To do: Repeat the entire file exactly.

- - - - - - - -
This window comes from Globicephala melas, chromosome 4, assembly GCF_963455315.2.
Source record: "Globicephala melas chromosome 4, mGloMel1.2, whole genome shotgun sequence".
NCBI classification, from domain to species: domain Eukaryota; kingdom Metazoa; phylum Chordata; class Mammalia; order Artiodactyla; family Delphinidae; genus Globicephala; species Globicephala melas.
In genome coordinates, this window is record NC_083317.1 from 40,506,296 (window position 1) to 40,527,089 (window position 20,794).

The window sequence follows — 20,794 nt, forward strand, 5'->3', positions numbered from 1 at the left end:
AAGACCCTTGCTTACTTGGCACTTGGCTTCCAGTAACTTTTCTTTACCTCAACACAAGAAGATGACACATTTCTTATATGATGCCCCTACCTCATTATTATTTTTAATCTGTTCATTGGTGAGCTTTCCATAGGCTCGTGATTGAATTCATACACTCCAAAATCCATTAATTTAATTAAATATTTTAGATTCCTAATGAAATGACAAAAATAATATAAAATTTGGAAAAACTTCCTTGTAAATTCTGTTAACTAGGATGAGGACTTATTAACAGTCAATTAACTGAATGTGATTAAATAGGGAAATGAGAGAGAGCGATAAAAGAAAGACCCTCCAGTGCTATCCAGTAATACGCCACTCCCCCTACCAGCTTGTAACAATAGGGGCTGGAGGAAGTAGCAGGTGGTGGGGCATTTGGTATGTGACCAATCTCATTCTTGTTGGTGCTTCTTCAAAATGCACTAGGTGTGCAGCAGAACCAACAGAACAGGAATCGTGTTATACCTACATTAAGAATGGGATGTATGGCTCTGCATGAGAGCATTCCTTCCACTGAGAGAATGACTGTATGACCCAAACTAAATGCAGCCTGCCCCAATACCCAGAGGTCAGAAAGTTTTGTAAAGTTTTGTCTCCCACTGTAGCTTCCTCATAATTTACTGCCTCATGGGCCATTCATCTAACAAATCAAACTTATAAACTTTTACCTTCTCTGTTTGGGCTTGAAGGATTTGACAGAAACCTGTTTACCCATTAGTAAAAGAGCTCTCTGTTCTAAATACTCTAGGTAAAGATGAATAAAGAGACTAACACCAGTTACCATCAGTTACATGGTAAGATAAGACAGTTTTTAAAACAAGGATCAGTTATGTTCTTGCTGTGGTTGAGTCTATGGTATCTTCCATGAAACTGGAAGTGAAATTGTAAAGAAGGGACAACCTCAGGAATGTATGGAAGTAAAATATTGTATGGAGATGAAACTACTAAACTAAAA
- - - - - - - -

This window comes from Globicephala melas, chromosome 4, assembly GCF_963455315.2.
Source record: "Globicephala melas chromosome 4, mGloMel1.2, whole genome shotgun sequence".
NCBI classification, from domain to species: domain Eukaryota; kingdom Metazoa; phylum Chordata; class Mammalia; order Artiodactyla; family Delphinidae; genus Globicephala; species Globicephala melas.
In genome coordinates, this window is record NC_083317.1 from 40,506,296 (window position 1) to 40,527,089 (window position 20,794).

The window sequence follows — 20,794 nt, forward strand, 5'->3', positions numbered from 1 at the left end:
AAGACCCTTGCTTACTTGGCACTTGGCTTCCAGTAACTTTTCTTTACCTCAACACAAGAAGATGACACATTTCTTATATGATGCCCCTACCTCATTATTATTTTTAATCTGTTCATTGGTGAGCTTTCCATAGGCTCGTGATTGAATTCATACACTCCAAAATCCATTAATTTAATTAAATATTTTAGATTCCTAATGAAATGACAAAAATAATATAAAATTTGGAAAAACTTCCTTGTAAATTCTGTTAACTAGGATGAGGACTTATTAACAGTCAATTAACTGAATGTGATTAAATAGGGAAATGAGAGAGAGCGATAAAAGAAAGACCCTCCAGTGCTATCCAGTAATACGCCACTCCCCCTACCAGCTTGTAACAATAGGGGCTGGAGGAAGTAGCAGGTGGTGGGGCATTTGGTATGTGACCAATCTCATTCTTGTTGGTGCTTCTTCAAAATGCACTAGGTGTGCAGCAGAACCAACAGAACAGGAATCGTGTTATACCTACATTAAGAATGGGATGTATGGCTCTGCATGAGAGCATTCCTTCCACTGAGAGAATGACTGTATGACCCAAACTAAATGCAGCCTGCCCCAATACCCAGAGGTCAGAAAGTTTTGTAAAGTTTTGTCTCCCACTGTAGCTTCCTCATAATTTACTGCCTCATGGGCCATTCATCTAACAAATCAAACTTATAAACTTTTACCTTCTCTGTTTGGGCTTGAAGGATTTGACAGAAACCTGTTTACCCATTAGTAAAAGAGCTCTCTGTTCTAAATACTCTAGGTAAAGATGAATAAAGAGACTAACACCAGTTACCATCAGTTACATGGTAAGATAAGACAGTTTTTAAAACAAGGATCAGTTATGTTCTTGCTGTGGTTGAGTCTATGGTATCTTCCATGAAACTGGAAGTGAAATTGTAAAGAAGGGACAACCTCAGGAATGTATGGAAGTAAAATATTGTATGGAGATGAAACTACTAAACTAAAA